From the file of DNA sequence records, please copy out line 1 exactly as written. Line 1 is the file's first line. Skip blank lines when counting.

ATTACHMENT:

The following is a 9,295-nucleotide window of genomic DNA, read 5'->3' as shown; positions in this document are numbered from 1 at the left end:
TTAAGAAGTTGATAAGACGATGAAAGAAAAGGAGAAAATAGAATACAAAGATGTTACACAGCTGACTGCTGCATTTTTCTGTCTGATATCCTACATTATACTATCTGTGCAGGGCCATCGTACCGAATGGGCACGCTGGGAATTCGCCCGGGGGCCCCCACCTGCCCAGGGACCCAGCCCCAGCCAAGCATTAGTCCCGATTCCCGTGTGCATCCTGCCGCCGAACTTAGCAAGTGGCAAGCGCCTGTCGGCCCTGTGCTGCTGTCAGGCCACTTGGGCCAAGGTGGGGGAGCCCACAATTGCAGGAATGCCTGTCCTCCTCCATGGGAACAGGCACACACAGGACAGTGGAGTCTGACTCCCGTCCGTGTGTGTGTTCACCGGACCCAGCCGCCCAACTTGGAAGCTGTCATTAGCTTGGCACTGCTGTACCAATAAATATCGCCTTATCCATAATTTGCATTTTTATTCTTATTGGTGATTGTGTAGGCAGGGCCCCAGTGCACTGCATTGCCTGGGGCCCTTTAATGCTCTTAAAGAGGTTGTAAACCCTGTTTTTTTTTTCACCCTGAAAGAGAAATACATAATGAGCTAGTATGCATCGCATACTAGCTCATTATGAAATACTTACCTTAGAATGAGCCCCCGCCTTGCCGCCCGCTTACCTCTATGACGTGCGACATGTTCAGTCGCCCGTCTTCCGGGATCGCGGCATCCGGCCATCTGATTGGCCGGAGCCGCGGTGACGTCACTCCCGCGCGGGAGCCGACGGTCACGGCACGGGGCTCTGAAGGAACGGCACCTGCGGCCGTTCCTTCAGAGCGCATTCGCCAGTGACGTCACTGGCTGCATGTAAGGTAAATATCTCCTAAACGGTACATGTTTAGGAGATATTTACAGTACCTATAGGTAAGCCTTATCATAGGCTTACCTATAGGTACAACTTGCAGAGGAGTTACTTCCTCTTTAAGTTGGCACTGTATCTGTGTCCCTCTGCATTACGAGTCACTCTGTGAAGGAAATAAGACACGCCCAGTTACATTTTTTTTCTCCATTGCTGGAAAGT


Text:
The following is a 9,295-nucleotide window of genomic DNA, read 5'->3' as shown; positions in this document are numbered from 1 at the left end: